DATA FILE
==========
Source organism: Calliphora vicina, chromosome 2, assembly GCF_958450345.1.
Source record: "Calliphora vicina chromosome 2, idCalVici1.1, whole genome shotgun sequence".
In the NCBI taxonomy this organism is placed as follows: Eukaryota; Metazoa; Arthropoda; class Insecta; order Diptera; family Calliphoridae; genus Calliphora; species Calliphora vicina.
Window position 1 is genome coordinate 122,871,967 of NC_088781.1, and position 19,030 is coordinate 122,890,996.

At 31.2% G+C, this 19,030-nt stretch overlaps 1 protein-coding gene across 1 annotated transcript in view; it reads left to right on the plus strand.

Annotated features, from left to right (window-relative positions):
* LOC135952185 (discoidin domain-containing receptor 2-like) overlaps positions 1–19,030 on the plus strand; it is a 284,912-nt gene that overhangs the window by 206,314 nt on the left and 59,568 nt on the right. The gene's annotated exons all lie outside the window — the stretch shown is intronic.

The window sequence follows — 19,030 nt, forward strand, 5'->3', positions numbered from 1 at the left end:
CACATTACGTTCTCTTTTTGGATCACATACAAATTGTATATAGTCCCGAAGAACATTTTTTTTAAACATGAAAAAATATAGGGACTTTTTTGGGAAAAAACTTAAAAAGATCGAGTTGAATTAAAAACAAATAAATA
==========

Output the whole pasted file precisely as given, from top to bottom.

Source organism: Calliphora vicina, chromosome 2, assembly GCF_958450345.1.
Source record: "Calliphora vicina chromosome 2, idCalVici1.1, whole genome shotgun sequence".
In the NCBI taxonomy this organism is placed as follows: Eukaryota; Metazoa; Arthropoda; class Insecta; order Diptera; family Calliphoridae; genus Calliphora; species Calliphora vicina.
Window position 1 is genome coordinate 122,871,967 of NC_088781.1, and position 19,030 is coordinate 122,890,996.

At 31.2% G+C, this 19,030-nt stretch overlaps 1 protein-coding gene across 1 annotated transcript in view; it reads left to right on the plus strand.

Annotated features, from left to right (window-relative positions):
* LOC135952185 (discoidin domain-containing receptor 2-like) overlaps positions 1–19,030 on the plus strand; it is a 284,912-nt gene that overhangs the window by 206,314 nt on the left and 59,568 nt on the right. The gene's annotated exons all lie outside the window — the stretch shown is intronic.

The window sequence follows — 19,030 nt, forward strand, 5'->3', positions numbered from 1 at the left end:
CACATTACGTTCTCTTTTTGGATCACATACAAATTGTATATAGTCCCGAAGAACATTTTTTTTAAACATGAAAAAATATAGGGACTTTTTTGGGAAAAAACTTAAAAAGATCGAGTTGAATTAAAAACAAATAAATA